A community columnist who ignores facts is a terrible journalist and has no business publishing.
Iíll apologize. Iím judging a writer on one column. Itís just like judging a police officer on one incident.
Itís just like presuming three youths are ďlaw-abidingĒ because the district attorney bent to political pressure and refused to prosecute. Itís similar to assuming a defendant is actually innocent because they were found not guilty.
Mr. Wachs has the right to opine on the arrest of three young men for disorderly conduct (ďBad cops must be bounced,Ē MPNnow.com by columnist Benjamin Wachs), and the dismissal of the charges against them as he did in his column. He doesnít, however, have the right to irresponsibly portray a police officer as racist. Mr. Wachsí condemnation of law enforcement as arrogant, minority-harassing, unprovoked civilian-killing people with guns and a sense of entitlement is reckless and unprofessional.
His column was biting, offensive, shallow and journalistically irresponsible. The mere sprinkling of disingenuous acknowledgements our jobs are difficult, does not make for a responsible treatise of the incident. Its underlying message incites. Mr. Wachsí view is one of the fundamental reasons police officers are disrespected, attacked and killed. Iím embarrassed for Messenger Post Newspapers for publishing the column.
Iíve been a police officer for 23 years. I was a local newspaper reporter for 10. I am an average cop at best. I was a good journalist. I have worked with, and have supervised both good and bad cops. As a union leader for 15 years, I have advocated for good cops. I have testified against bad cops. I understand immense responsibility comes with an editorial.
As a police instructor, Iíve been part of blending the best of both professions into the Public Information Officer course at the Monroe County Public Safety Training Facility. We bring reporters, producers, photographers and public safety officials together to train in how to best serve the public interest. Together.
We donít always agree on approach, but we treat each other with respect, and recognize the parallels between professions. Journalists and cops are all social engineers seeking the truth. Law enforcement is necessary for maintaining public order. The press is needed to keep government honest and act on behalf of our citizens. Both carry great responsibility.
Mr. Wachs needs to review The Society of Professional Journalistsí Code of Ethics. In the organizationís Preamble, ďProfessional integrity is the cornerstone of a journalistís credibility.Ē
The code of ethics purports, ďGive voice to the voiceless.Ē The RPD officer, whose actions remain endorsed by his police chief, is voiceless due to departmental regulations preventing his public comment. Between departmental review and unwarranted public flogging by ďactivistsĒ and politicians, he has been adversely affected by news coverage. The code calls for journalists to show compassion in such circumstances ó for which Mr. Wachs has shown none.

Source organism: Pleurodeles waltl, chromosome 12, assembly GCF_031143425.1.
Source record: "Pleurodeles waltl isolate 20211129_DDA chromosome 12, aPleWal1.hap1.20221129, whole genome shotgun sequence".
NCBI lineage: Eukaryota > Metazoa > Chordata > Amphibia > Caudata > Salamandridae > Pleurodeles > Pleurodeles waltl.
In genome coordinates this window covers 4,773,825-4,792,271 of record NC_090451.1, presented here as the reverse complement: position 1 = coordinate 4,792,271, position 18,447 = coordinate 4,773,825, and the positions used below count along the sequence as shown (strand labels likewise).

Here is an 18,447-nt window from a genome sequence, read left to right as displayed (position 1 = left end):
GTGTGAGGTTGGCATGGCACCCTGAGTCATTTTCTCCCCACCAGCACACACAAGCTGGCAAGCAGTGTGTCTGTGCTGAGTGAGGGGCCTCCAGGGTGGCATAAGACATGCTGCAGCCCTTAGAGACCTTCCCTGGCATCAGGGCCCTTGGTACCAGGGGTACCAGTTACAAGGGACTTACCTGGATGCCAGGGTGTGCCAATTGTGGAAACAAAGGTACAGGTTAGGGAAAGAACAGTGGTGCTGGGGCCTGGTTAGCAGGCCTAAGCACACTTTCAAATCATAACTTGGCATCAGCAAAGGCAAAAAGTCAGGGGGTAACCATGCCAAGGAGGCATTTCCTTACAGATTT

Page 2 of 2 - The code also states, ďEthical journalists treat sources, subjects and colleagues as human beings deserving of respect,Ē and ďJournalists should abide by the same high standards to which they hold others.Ē
Had Mr. Wachs bothered to check, he would have found no fewer than six police officers, including two command personnel, were present at the incident. It wasnít a snap decision. Departmental review determined the matter was handled appropriately.
The police officer Mr. Wachs denigrates has a family. He could be any cop. Whether man or woman, a police officer is human, could be your neighbor, a military veteran, parent, volunteer firefighter, business owner, lay clergy, or your kidsí coach. He or she is undoubtedly running to your aid whether youíre in a car accident, hostage situation, domestic matter, shooting, robbery, or some other type of victim.
A mile in our shoes, Mr. Wachs. Iíve walked in yours. Come walk in mine and those of my brothers and sisters. When you can say youíve handled any number of the distasteful duties we willing accept as police officers ó when youíve risked your life, saved another, arrested a criminal, fought for your life, collected bloody evidence, told a parent their child is dead, or buried a colleague killed in the line of duty ó only then will you have the right to judge us.
Someone here has lost their grip on their standards. And it wasnít the cops.
Hank Kula is a sergeant with the Greece Police Department and is vice president of the Greece Gold Badge Club, the labor union representing the 27 command personnel of the Greece Police Department.